Minister of Border Security and Organized Crime Bill Blair (right) meets with Kelowna-Lake Country MP Stephen Fuhr (left) and Mary Ann Murphy, Liberal candidate for Central Okanagan-Similkameen-Nicola. (Bill Blair Facebook)

“More can be done”: Investments needed to surpress gang violence in Okanagan

Minister of Organized Crime Bill Blair discusses community empowerment after Kelowna visit

There are plenty of reasons to visit the Okanagan in the summer, but for federal minister Bill Blair it was to check up on Canada’s investments in Kelowna.

The Minster of Border Security and Organized Crime was in the Okanagan earlier this week meeting with law enforcement and community leaders to discuss the ongoing issues in the city, and most importantly to Blair, what the federal government can do to help.

From gang violence, gun violence, drug violence and crime, Blair said that federal investments are needed to protect Canadians.

“Public safety is our biggest concern. Investments into social services like public housing, employment and mental health services defuses the likelihood of violent crime,” he said. “Community organizations doing good work in Kelowna need our support.”

The investments are part of a $327 million commitment over five years announced by Ottawa in 2017, put towards Public Safety Canada, the RCMP and the Canada Border Services Agency.

READ MORE: Governments lose revenue as housing sales drop in Okanagan

Blair joined Kelowna-Lake Country MP Stephen Fuhr, who shares his advocacy for community endowments into police funding and training, to ensure the issues of gun and gang violence in the Okanagan are being properly investigated.

With the recent shootings in the U.S., gun violence in Penticton and Salmon Arm, as well as in Toronto, firearm safety is a topic Blair is familiar with as he spent 40 years with the Toronto Police Service.

“When you seized a gun (40 years ago), it was a novel thing. Now, it has become far too common,” said Blair.

“Shooting violence is increasing and I know from experience there are measures you can do to reduce violence. Some people like to act tough, but we need to act smart. If all you’re doing is kicking down doors of gang activity, there’s always going to be people looking to get back to gang life.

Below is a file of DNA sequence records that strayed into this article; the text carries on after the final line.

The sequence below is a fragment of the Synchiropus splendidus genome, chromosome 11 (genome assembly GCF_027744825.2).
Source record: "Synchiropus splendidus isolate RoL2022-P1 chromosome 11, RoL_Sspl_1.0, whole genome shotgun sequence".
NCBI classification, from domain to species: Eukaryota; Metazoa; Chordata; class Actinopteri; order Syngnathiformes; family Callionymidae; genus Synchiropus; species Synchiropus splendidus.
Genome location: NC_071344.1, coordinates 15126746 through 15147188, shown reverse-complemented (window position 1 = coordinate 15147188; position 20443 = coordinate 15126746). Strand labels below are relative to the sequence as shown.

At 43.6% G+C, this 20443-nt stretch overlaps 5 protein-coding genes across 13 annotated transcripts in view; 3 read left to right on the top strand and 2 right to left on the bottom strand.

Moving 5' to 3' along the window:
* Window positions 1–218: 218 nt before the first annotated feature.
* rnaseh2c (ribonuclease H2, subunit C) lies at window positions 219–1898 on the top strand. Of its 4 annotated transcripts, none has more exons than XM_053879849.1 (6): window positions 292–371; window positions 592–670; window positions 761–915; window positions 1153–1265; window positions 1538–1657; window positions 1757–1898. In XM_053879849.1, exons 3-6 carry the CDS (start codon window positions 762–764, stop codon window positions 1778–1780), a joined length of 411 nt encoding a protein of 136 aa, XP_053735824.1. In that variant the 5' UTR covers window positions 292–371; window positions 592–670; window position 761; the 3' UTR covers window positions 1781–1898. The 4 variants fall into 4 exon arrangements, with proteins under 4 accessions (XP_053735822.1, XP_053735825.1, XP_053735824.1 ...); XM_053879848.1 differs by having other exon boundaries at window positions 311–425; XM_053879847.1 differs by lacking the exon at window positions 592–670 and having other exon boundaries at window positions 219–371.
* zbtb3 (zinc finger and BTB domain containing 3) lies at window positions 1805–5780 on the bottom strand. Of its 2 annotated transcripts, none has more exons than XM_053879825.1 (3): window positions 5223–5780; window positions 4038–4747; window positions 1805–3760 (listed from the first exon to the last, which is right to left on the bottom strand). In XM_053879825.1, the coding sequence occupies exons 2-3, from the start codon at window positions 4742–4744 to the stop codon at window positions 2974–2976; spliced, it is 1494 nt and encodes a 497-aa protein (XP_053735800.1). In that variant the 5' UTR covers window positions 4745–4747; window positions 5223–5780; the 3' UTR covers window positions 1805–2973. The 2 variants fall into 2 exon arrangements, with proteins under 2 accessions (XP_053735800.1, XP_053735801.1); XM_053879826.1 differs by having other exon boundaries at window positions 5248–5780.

“There are more ways to reduce (gun and gang violence) through communities.”

READ MORE: Manhunt over: A look at the three murder victims found in northern B.C.

More strict gun laws are often the response after shootings, Blair said. Background checks and new transportation regulations are in place for legal purchases, but further investments are being made into how gun-using criminals are getting their firearms by other means.

From border control, firearm retailer thefts and gun-owners illegally selling their firearms, the laws are not in place to deter responsible firearm owners as Blair said the federal government wants to remain respectful of law-abiding people who own firearms and use and store them safely.

Blair also recognized the homeless issue in Kelowna, as well as in other areas of B.C. The local social programs and organizations that look to make life better for people experiencing homelessness are a few of the desired outlets for government investments.

“Changing the circumstances of people and changing the social conditions to help people are needed to decrease crime and get guns off the street,” said Blair. “Investments are needed so young people don’t have to chose to get involved in violence.”

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